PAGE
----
Escape Plan Mikael Håfström

Escape Plan Mikael Håfström
7
Between them, Sylvester Stallone and Arnold Schwarzenegger have appeared in enough of each by this point to know what separates an action movie from being a hit or bomb. Combining forces for the first time in Escape Plan (Arnie's cameo in The Expendables notwithstanding), the duo wisely recognize the limitations, not to mention credibility, of performing too many incredible physical feats at their age and have lent their marquee names and talents to a project that instead emphasizes brains over brawn.

Stallone is Ray Breslin, a security specialist who literally wrote the book on fortifying prisons by spending the last seven years getting paid by the government to become incarcerated in various penitentiaries under false identities and then breaking out. When we first meet him, he's using his acumen to escape from a Colorado facility, before meeting up with his team, consisting of a partner (Vincent D'Onofrio), a tech wizard (50 Cent, naturally) and a cursory love interest (Amy Ryan).

They're presented with an especially lucrative but proportionately risky proposition to test a privately funded high-tech prison with vertically stacked cells and masked guards. It's run by Hobbes (Jim Caviezel), an effete taskmaster who turns out to have no knowledge of Breslin's real identity or purpose of being there, and gleefully announces that he has no intentions of ever releasing him. With the help of a burly fellow inmate, Rottmayer (Schwarzenegger), Breslin begins to put a plan together to get them both out of there.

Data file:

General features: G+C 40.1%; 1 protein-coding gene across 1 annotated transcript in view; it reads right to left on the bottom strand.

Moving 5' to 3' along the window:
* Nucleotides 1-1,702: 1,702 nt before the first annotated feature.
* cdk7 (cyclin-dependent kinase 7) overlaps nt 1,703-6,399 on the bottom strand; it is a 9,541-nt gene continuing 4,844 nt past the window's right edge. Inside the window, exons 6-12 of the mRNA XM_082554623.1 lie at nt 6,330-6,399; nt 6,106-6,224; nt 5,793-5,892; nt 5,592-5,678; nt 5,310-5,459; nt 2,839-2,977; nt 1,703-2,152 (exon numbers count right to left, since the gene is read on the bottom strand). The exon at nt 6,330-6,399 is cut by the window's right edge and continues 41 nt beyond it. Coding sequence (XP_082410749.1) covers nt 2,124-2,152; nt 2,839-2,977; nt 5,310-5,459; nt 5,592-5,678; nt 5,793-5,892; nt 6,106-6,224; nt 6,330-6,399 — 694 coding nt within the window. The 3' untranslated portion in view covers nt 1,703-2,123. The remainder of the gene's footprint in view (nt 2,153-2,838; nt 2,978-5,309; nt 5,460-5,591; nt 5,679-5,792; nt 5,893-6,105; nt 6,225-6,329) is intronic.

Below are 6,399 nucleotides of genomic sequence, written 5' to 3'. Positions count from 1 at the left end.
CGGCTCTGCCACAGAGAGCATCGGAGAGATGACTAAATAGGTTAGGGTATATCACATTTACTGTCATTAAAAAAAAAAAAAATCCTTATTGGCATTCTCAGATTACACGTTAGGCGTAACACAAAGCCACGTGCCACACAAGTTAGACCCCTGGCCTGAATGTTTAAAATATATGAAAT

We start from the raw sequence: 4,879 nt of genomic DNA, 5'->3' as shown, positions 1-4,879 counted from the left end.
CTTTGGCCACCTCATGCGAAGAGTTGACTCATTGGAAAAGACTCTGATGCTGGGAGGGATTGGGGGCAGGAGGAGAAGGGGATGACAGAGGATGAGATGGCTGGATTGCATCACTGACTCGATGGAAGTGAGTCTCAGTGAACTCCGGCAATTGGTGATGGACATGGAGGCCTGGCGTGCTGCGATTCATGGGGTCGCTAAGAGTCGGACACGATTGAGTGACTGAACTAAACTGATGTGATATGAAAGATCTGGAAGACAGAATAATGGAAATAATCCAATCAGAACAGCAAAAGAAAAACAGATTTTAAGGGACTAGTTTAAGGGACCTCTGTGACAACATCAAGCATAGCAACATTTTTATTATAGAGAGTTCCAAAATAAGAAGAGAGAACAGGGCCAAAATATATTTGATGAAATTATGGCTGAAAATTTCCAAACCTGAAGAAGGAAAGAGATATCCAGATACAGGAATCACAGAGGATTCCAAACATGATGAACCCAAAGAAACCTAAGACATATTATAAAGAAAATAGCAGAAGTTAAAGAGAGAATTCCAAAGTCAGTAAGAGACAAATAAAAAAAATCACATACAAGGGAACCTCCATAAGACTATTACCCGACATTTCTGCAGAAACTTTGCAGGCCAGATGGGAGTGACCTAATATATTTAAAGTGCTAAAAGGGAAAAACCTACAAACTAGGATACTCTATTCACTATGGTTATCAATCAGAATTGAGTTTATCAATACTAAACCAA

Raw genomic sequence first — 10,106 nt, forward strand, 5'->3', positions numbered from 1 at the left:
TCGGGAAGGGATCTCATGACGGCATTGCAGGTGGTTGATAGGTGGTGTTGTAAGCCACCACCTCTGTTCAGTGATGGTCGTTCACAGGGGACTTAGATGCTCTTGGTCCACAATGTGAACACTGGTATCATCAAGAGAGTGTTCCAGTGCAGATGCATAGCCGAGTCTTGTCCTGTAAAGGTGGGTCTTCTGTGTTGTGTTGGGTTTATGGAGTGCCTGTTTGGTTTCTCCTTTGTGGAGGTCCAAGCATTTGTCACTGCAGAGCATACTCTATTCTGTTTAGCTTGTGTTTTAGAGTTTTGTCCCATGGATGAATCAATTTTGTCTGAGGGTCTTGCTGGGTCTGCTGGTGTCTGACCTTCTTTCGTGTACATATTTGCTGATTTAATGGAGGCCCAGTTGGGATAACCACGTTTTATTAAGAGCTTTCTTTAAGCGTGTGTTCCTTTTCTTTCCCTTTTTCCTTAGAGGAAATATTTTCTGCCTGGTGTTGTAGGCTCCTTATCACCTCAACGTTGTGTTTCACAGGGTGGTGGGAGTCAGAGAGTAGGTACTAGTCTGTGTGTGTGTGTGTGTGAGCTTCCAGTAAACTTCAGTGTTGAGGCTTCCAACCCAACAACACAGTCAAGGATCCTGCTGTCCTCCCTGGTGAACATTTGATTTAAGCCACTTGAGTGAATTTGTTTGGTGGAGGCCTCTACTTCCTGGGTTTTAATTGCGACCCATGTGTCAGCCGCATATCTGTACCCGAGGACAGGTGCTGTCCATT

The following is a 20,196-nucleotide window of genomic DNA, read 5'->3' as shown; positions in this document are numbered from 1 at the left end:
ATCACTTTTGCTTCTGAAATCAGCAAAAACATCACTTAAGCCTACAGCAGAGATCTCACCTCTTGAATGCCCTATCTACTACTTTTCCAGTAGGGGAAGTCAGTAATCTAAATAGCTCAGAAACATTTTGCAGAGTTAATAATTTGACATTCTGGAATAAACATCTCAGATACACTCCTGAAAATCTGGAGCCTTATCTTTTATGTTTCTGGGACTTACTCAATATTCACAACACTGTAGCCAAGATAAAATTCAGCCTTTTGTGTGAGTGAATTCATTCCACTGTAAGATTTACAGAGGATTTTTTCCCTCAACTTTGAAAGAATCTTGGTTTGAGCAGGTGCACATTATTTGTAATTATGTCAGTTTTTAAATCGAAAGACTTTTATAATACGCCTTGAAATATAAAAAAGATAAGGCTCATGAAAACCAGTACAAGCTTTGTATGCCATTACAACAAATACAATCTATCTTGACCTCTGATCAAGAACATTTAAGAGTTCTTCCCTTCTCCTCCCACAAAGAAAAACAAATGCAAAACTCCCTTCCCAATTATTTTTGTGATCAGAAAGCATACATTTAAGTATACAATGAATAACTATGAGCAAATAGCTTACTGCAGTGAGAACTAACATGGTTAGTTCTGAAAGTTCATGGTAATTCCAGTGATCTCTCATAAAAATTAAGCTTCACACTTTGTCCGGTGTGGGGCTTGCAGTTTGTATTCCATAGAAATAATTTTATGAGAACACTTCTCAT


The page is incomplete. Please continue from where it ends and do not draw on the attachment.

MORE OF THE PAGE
There's great fun to be had in simply watching the two action titans play off of each other, as in a light-hearted scene where they assign nicknames to guards based on how they walk or resemble girlfriends they used to have. Stallone's well-established, taciturn presence is enough to have us invest in him without the estranged family backstory the screenplay insists upon, as his much-parodied voice has been refined to such a varied selection of expressive grunts that they put heir apparent Vin Diesel to shame. Schwarzenegger is relegated mostly to a sidekick role, but he uses the opportunity to inject some humour into the margins and provide a necessary diversion for Breslin, when called for.

Not everything works along the way, as Sam Neill is stuck with a thankless role as a doctor who slowly becomes aware that he's one of the bad guys, while director Mikael Hafstrom has a tendency of marring action scenes by filming them so close that what appears kinetically exciting often only ends up being disorienting. It's hard to nitpick too much about the details of a lively prison break movie like this though, especially when there's Vinnie Jones showing why he should be appointed lead henchman for every villain.

Fans of Stallone and Schwarzenegger will be happy to know that the gunfights and tense chases they built their reputations on haven't been phased-out completely. But just as their characters exercise restraint in judiciously selecting their moments to strike, the pair shows the wisdom gained from so many years in the business by deciding to make this movie together rather than the vapid shoot-'em-up some no doubt expected. (eOne)